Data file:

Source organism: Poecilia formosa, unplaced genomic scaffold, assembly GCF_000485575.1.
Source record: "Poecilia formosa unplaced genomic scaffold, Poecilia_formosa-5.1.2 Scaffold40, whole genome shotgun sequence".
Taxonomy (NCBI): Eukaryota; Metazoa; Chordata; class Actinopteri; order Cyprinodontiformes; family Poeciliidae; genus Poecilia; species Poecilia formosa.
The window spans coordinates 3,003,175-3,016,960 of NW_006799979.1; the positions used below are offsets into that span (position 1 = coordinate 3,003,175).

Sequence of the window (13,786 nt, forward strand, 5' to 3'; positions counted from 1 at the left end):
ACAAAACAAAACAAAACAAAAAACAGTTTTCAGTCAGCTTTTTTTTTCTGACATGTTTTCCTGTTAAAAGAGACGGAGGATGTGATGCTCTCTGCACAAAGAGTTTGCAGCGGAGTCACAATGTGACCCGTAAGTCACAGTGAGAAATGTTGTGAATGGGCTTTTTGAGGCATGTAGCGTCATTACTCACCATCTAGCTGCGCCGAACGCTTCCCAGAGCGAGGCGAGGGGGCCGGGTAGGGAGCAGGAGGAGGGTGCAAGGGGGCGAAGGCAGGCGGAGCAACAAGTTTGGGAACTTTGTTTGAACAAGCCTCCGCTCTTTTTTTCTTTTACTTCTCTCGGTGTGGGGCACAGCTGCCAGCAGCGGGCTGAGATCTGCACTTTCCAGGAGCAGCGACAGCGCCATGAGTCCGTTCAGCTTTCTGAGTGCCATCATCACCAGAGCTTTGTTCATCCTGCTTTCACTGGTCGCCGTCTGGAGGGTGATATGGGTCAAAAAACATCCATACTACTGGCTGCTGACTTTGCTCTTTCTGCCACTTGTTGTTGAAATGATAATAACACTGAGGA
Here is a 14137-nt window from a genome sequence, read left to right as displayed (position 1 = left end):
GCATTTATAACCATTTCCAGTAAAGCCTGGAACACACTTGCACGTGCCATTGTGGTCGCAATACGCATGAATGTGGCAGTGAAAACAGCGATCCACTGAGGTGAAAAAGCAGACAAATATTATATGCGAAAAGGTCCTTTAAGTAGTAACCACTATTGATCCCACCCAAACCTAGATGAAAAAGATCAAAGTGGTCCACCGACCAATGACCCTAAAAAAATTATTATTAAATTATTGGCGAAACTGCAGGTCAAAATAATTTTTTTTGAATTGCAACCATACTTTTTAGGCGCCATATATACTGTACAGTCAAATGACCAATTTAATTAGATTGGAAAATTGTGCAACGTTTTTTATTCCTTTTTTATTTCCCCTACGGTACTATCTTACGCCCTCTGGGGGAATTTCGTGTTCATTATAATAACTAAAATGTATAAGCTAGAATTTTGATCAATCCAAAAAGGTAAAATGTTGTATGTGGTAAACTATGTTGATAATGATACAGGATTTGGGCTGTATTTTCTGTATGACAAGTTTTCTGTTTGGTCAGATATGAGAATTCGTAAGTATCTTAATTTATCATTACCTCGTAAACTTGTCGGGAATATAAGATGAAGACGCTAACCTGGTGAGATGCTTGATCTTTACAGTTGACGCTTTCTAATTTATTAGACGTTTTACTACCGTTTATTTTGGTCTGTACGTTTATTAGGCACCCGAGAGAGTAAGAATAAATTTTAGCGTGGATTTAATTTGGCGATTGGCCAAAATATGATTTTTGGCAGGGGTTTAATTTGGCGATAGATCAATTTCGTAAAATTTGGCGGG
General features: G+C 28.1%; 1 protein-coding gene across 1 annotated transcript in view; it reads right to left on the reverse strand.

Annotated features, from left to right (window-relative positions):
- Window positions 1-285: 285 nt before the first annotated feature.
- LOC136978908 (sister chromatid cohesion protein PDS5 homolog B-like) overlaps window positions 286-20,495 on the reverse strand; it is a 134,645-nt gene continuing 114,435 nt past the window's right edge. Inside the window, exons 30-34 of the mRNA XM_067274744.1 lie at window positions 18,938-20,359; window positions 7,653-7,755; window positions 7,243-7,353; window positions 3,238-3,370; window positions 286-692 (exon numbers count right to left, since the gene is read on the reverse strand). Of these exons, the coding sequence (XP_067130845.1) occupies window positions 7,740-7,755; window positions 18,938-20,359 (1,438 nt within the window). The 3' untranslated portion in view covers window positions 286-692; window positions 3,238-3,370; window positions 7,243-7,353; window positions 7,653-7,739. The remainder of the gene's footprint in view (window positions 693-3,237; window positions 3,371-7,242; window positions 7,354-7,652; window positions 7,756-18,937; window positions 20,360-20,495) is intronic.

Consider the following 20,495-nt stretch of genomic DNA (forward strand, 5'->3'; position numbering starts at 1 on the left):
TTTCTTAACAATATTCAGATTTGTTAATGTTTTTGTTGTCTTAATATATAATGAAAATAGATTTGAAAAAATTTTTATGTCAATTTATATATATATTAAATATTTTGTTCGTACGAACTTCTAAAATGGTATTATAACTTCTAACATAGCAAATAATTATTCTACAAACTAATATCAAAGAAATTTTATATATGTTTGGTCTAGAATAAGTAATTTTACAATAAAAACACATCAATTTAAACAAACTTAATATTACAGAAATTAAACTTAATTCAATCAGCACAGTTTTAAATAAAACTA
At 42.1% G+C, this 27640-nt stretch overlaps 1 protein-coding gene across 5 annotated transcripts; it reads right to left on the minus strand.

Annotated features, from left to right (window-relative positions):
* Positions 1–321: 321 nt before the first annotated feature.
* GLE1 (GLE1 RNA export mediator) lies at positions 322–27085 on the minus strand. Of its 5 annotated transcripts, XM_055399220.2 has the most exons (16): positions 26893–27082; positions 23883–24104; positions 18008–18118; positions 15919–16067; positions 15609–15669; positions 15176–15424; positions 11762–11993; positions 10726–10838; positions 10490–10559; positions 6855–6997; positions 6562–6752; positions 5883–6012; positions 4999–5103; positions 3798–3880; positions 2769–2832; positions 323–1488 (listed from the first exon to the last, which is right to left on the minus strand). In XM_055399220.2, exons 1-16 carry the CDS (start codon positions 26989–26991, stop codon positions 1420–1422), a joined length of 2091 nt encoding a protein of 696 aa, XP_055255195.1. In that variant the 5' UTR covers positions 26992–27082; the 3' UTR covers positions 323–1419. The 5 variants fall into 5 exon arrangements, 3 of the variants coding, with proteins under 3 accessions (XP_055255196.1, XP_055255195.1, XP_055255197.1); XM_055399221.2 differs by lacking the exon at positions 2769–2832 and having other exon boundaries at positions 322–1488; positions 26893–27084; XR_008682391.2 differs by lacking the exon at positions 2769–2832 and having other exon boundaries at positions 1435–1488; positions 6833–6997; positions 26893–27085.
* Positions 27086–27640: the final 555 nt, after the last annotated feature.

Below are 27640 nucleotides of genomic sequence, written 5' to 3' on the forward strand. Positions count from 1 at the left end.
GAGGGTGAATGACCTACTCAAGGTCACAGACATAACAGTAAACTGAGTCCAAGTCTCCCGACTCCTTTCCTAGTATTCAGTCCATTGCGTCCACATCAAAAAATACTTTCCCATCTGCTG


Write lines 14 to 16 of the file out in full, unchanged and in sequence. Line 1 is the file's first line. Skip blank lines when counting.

TTTCTTAACAATATTCAGATTTGTTAATGTTTTTGTTGTCTTAATATATAATGAAAATAGATTTGAAAAAATTTTTATGTCAATTTATATATATATTAAATATTTTGTTCGTACGAACTTCTAAAATGGTATTATAACTTCTAACATAGCAAATAATTATTCTACAAACTAATATCAAAGAAATTTTATATATGTTTGGTCTAGAATAAGTAATTTTACAATAAAAACACATCAATTTAAACAAACTTAATATTACAGAAATTAAACTTAATTCAATCAGCACAGTTTTAAATAAAACTA
At 42.1% G+C, this 27640-nt stretch overlaps 1 protein-coding gene across 5 annotated transcripts; it reads right to left on the minus strand.

Annotated features, from left to right (window-relative positions):